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Soda City Story Slam gives community an opportunity to open up

From The Free Times Article by David Travis Bland

If Shannon Ivey told you a story, she might tell you about “THAT FACE,” her name for the subtle contortion of a person’s visage when they find out about her divorce. The words created by the embouchure of “THAT FACE” often speak too much about eHarmony and too little about rolling in the sheets. She speculates this latter phenomenon is due to some sort of guilt that kicks in right at the good part.
[caption id="attachment_26870" align="alignright" width="300"]Shannon Ivey and Nancy Marine Shannon Ivey and Nancy Marine, a participant in this week’s Soda City Story Slam[/caption] What: Soda City Story Slam Where: Columbia Museum of Art, 1515 Main St. When: Thursday, June 23, 6 p.m. Price: $10 ($8 for CMA members) More: 803-799-2810, columbiamuseum.org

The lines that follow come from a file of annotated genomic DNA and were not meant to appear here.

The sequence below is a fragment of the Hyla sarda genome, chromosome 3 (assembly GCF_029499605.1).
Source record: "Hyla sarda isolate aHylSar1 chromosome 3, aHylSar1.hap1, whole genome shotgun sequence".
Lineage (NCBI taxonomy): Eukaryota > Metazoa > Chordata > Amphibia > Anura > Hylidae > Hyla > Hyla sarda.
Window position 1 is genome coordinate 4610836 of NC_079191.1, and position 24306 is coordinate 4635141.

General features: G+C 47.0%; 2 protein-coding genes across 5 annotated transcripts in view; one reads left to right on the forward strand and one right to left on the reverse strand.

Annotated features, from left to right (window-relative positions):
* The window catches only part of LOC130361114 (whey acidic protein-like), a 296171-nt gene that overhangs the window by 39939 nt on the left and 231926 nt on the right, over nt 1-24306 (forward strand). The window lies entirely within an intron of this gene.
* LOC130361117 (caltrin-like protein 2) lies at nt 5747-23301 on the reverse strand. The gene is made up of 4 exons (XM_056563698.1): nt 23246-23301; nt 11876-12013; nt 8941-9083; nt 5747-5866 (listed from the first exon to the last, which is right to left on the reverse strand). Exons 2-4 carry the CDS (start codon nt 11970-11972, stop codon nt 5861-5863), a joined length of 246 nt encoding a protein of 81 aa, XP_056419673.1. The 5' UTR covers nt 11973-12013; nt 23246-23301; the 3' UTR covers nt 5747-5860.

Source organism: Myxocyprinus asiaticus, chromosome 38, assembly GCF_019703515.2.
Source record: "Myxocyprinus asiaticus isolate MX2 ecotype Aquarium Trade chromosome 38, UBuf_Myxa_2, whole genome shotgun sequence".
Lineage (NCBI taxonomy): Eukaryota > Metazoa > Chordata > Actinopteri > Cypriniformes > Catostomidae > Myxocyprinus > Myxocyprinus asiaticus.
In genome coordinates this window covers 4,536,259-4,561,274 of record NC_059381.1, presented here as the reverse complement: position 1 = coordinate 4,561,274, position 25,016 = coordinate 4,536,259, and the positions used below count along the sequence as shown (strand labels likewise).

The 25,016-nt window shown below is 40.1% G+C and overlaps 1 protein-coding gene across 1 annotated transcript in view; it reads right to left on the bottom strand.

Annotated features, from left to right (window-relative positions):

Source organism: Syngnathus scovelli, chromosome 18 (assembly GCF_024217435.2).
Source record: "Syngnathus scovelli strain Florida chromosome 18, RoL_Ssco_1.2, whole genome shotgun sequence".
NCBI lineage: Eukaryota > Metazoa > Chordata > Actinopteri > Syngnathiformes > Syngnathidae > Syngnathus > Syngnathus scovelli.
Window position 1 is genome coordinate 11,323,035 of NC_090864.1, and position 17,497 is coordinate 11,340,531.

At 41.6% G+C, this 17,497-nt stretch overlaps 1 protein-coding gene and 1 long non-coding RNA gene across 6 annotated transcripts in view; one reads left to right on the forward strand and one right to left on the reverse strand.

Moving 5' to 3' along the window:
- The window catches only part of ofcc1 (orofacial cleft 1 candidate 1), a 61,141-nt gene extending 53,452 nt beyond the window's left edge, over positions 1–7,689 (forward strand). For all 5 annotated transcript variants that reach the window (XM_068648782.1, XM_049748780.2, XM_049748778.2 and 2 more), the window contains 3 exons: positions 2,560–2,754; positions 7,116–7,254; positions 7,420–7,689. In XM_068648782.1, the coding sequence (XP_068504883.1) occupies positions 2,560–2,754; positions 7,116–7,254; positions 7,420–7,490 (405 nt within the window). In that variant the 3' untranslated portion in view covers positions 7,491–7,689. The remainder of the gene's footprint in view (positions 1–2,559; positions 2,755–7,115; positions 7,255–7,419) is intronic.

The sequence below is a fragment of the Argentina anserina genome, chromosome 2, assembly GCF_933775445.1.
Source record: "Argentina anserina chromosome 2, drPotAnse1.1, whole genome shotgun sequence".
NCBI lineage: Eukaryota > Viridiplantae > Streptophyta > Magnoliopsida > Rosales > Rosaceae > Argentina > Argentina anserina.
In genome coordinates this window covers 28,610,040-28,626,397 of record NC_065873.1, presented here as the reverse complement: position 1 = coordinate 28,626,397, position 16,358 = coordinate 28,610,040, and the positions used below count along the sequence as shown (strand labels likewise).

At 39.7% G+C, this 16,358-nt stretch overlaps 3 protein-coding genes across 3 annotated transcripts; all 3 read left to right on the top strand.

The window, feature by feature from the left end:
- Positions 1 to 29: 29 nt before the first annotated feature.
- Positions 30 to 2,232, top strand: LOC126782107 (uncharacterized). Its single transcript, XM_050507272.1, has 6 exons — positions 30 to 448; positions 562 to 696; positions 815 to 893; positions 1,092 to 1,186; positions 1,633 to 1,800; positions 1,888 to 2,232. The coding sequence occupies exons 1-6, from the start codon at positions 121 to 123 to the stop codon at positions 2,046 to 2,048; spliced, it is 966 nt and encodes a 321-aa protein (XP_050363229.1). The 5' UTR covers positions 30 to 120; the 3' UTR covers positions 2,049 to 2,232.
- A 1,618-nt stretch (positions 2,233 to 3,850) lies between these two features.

“Why do we make THAT FACE at folks?” Ivey notes in a finely crafted essay that the local Southern women’s website Auntie Bellum published in May. “A divorce is an arduous, scary process, and at best, it takes well over a year. I SHOULD be congratulated. I made it out. I made it through. And, I have enough leftover to buy expensive mascara that, thank goodness, is waterproof.” Ivey, an actor, director and “recovering theatre professor,” gives the stage to other story-smiths with the Soda City Story Slam. Taking cues from The Moth, the popular onstage, storytelling podcast, the slam brings together 16 people of diverse backgrounds in front of an audience and allots them each about six minutes to break hearts, bust guts or both. “It’s the human condition in a condensed form, empathy in a bouillon-cube size,” Ivey says. “Extremely powerful for those telling the stories as well as those listening.” The Story Slam grew out of Ivey’s work with forum theatre, a type of performance in which audience members engage with and alter the production. “I wanted to see if Moth-style storytelling could be a way to get to the same thing, giving often ignored or oppressed folks the mic,” she explains. Earning a grant from the SC Arts Commission, she put on together a story slam series last year in Orangeburg where she was a professor at South Carolina State University. Ivey came to Columbia by way of her new career as a trainer in reproductive health and justice and found connections between acting and her latest gig. Through both jobs, she looked for a way to give voice to those often silenced, and in that search galvanized empathetic ties to her new city. She began discussions with the Columbia Museum of Art about an event that could realize this passion. “At first, they wanted a piece of forum theatre,” Ivey says. “When we talked more about how to make the event truly connected to the community, of and by the community, as well as respecting the busyness of folks’ lives, a story slam format was much more accessible.” In many ways, Ivey found Columbia to be a golden town. “When I was offered my current job, I could live anywhere in South Carolina,” she offers. “I chose to come here because of people. Because I’ve seen positive change happen for people, by people.” That inspiration guides the Soda City Story Slam, an event she hopes will become a regular series. “Story is all we have, really, that is ours,” Ivey says. “It’s also our most valuable natural resource when it comes to building community. So a Story Slam is a natural fit for Columbia.” For Ivey, the Soda City Story Slam isn’t her event as much as it belongs to the city. It’s another way for her to bring people together and to help them understand each other, goals she has long actualized. “Columbia has so many people doing great work, meaningful work,” Ivey posits. “This is a moment for folks to have five minutes to be authentic, to revel in what we share as humans, and connect with someone you might have never thought you could connect to. A good story can be many things. As a performer, I encourage my storytellers to prepare it well but write it from the heart.”